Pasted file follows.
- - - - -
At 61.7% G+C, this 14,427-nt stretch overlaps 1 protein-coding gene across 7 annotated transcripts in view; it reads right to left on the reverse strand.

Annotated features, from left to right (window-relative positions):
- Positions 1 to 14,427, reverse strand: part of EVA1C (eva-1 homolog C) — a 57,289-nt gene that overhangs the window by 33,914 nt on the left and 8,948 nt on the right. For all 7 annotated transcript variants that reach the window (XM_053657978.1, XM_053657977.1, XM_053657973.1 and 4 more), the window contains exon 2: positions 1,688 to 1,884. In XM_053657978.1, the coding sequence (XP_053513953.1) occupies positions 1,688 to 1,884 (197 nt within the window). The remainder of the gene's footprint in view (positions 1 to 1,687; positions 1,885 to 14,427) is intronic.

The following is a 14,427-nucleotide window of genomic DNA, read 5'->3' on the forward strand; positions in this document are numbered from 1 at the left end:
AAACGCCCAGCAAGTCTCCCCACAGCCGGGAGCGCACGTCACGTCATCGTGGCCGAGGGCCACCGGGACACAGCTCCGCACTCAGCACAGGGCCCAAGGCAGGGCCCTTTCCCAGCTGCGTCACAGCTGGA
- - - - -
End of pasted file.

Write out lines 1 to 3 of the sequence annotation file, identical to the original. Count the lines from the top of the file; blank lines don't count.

At 61.7% G+C, this 14,427-nt stretch overlaps 1 protein-coding gene across 7 annotated transcripts in view; it reads right to left on the reverse strand.

Annotated features, from left to right (window-relative positions):
- Positions 1 to 14,427, reverse strand: part of EVA1C (eva-1 homolog C) — a 57,289-nt gene that overhangs the window by 33,914 nt on the left and 8,948 nt on the right. For all 7 annotated transcript variants that reach the window (XM_053657978.1, XM_053657977.1, XM_053657973.1 and 4 more), the window contains exon 2: positions 1,688 to 1,884. In XM_053657978.1, the coding sequence (XP_053513953.1) occupies positions 1,688 to 1,884 (197 nt within the window). The remainder of the gene's footprint in view (positions 1 to 1,687; positions 1,885 to 14,427) is intronic.